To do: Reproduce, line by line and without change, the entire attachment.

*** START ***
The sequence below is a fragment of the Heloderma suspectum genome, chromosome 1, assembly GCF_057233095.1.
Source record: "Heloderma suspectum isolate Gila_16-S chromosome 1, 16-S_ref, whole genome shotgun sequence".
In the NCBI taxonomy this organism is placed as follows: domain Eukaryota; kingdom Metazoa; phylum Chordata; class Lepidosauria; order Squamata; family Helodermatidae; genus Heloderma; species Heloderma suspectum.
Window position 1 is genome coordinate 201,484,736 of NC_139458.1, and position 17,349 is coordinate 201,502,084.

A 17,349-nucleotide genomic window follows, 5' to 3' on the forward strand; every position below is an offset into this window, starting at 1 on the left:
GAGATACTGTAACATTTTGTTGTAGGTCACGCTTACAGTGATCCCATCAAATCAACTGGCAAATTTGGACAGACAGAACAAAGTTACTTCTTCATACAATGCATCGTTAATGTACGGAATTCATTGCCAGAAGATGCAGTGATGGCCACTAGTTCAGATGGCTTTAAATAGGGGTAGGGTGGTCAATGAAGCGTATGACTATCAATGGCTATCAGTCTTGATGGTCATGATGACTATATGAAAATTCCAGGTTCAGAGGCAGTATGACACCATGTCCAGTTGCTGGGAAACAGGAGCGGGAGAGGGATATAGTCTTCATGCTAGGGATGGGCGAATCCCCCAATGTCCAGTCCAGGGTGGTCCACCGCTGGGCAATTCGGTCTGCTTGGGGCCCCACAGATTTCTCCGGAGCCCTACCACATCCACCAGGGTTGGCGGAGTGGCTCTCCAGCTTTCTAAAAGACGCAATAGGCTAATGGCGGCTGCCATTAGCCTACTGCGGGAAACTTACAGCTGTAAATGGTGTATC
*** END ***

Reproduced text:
The sequence below is a fragment of the Heloderma suspectum genome, chromosome 1, assembly GCF_057233095.1.
Source record: "Heloderma suspectum isolate Gila_16-S chromosome 1, 16-S_ref, whole genome shotgun sequence".
In the NCBI taxonomy this organism is placed as follows: domain Eukaryota; kingdom Metazoa; phylum Chordata; class Lepidosauria; order Squamata; family Helodermatidae; genus Heloderma; species Heloderma suspectum.
Window position 1 is genome coordinate 201,484,736 of NC_139458.1, and position 17,349 is coordinate 201,502,084.

A 17,349-nucleotide genomic window follows, 5' to 3' on the forward strand; every position below is an offset into this window, starting at 1 on the left:
GAGATACTGTAACATTTTGTTGTAGGTCACGCTTACAGTGATCCCATCAAATCAACTGGCAAATTTGGACAGACAGAACAAAGTTACTTCTTCATACAATGCATCGTTAATGTACGGAATTCATTGCCAGAAGATGCAGTGATGGCCACTAGTTCAGATGGCTTTAAATAGGGGTAGGGTGGTCAATGAAGCGTATGACTATCAATGGCTATCAGTCTTGATGGTCATGATGACTATATGAAAATTCCAGGTTCAGAGGCAGTATGACACCATGTCCAGTTGCTGGGAAACAGGAGCGGGAGAGGGATATAGTCTTCATGCTAGGGATGGGCGAATCCCCCAATGTCCAGTCCAGGGTGGTCCACCGCTGGGCAATTCGGTCTGCTTGGGGCCCCACAGATTTCTCCGGAGCCCTACCACATCCACCAGGGTTGGCGGAGTGGCTCTCCAGCTTTCTAAAAGACGCAATAGGCTAATGGCGGCTGCCATTAGCCTACTGCGGGAAACTTACAGCTGTAAATGGTGTATC